Effective communication skills are essential in conducting a successful business meeting. An effective communicator is taken seriously. People listen to what is being said and engage in dialogue. Communication skills include: influencing, negotiation, making an impact, dealing with conflict and dealing difficult people. Business research has identified communication apprehension (CA) as a problem for improving communication skills (Aly & Islam, 2005, Ð'¶ 2). The Journal of American Academy of Business (2005) defines communication apprehension as an individual’s level of fear or anxiety associated with either real or anticipated communication with another person or persons (Ð'¶ 3). When a speaker gives a speech, anxiety seems to produce “interfering, off-task thoughts” that inhibit skill development (Pearson et al., 2003). This tends to happen to me whenever I have to speak to a large group of people. I find myself fumbling over my words and fidgeting with my nails.

The first way to overcome the fear of public speaking is to want to do so. Once there is determination, overcoming the fear can be done by making sure the topic is known, analyzing the audience competently, knowing the speech content well, recognizing value and uniqueness, and focusing on communicating with the audience instead of on the fear. Some other strategies that can ensure the meeting is effective are clarifying, confirming and summarizing. Making sure that the purpose of the meeting is clarified will reduce any chances of the audience misunderstanding the content. By asking the audience questions, or answering their questions, we can confirm that everyone understands. Remember the saying, “third time is the charm” this clichÐ"© is true when summarizing is used. By summarizing all the information at the end of the presentation, the presenter is, once again, making sure the information was understood.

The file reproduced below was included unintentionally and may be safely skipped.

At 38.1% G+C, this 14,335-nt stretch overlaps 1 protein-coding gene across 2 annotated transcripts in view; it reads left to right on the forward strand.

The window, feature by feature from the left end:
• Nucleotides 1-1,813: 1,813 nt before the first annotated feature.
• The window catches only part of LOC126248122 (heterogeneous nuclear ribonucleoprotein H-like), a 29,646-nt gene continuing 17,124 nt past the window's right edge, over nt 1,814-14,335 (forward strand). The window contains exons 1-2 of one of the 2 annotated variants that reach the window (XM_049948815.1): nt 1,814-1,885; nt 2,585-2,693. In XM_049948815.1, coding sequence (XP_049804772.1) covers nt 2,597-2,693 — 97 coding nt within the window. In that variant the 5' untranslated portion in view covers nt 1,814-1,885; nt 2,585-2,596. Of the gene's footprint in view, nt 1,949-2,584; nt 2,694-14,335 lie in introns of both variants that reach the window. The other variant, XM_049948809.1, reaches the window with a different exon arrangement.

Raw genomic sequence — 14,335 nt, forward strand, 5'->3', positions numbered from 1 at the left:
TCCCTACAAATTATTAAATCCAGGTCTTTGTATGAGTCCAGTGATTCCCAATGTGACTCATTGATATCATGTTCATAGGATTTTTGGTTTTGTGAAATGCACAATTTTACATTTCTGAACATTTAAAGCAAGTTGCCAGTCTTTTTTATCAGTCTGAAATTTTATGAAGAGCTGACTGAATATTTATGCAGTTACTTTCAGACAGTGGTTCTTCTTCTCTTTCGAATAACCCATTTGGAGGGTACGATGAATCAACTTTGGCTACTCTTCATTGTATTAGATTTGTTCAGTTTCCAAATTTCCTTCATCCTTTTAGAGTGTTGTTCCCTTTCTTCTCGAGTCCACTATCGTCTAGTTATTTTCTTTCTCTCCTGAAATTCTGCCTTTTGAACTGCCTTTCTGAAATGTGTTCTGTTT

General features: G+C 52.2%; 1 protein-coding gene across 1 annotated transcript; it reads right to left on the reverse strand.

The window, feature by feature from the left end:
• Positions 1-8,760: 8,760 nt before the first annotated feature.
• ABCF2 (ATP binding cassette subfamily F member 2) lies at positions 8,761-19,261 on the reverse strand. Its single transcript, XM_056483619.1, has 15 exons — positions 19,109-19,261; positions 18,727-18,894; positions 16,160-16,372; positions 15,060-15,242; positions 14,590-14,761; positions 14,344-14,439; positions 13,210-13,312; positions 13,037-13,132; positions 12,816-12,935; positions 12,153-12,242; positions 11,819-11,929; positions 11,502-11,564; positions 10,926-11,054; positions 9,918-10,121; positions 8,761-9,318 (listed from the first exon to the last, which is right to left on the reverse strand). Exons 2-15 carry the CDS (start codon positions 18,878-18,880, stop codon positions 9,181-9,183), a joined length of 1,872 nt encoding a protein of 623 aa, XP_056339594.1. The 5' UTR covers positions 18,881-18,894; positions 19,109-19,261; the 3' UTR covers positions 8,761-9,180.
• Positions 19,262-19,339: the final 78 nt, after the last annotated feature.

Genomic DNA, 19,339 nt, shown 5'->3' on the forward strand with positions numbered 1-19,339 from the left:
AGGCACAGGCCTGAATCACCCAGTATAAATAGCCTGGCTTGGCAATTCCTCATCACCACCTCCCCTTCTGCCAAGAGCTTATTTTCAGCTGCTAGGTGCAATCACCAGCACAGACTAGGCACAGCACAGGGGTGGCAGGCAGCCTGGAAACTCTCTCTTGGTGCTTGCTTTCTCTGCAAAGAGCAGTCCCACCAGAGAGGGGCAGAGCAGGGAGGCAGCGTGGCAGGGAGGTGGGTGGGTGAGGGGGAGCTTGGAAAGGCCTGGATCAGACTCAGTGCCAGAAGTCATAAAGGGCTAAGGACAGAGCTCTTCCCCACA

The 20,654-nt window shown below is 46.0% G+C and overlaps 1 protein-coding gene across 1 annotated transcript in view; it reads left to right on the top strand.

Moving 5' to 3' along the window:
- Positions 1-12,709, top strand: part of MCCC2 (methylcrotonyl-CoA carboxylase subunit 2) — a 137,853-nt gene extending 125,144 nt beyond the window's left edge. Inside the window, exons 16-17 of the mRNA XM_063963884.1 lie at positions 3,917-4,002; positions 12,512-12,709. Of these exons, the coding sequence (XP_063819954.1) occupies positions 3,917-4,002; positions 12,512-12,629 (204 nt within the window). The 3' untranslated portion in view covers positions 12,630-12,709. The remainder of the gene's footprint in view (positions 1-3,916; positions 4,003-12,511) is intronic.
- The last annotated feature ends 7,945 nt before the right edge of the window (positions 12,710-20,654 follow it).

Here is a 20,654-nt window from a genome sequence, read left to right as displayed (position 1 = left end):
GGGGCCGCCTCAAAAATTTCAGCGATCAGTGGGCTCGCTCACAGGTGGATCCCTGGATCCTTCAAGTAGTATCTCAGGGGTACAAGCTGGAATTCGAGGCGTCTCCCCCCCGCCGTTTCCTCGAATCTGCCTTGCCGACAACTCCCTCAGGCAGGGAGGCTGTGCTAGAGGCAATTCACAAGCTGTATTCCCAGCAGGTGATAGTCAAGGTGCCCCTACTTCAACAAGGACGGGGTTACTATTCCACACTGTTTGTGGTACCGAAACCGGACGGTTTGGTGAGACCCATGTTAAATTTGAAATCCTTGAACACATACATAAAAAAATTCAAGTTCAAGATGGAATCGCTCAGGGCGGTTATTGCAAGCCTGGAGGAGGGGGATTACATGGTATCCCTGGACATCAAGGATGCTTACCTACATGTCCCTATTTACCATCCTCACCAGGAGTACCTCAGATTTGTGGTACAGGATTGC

The speaker is not solely responsible for effective communication in meetings. Those who attend the meeting share the burden. An active listening communication strategy will help ensure a successful meeting. Jody Urquhart (2004) suggests these four steps to become a more active listener: Hearing, feedback and interpretation, evaluation and response. Hearing involves paying attention to what the speaker is saying and being sure it is heard (Urquhart, 2004). The feedback and interpretation step consists of the listener repeating back what the speaker has said. This type of feedback allows the speaker the opportunity to correct any misunderstanding. Questions should be asked by the listener until the listener is sure that what the speaker is saying is what the listener understands (Urquhart, 2004). Evaluation is the step when the listener decides what to do with the information given by the speaker.

Although following these steps may take more time initially, time can be saved that would have been wasted by misconstrued expectations. For example, I had a supervisor whose style of communication was different than mine. The supervisor is an excellent example of active listening skills.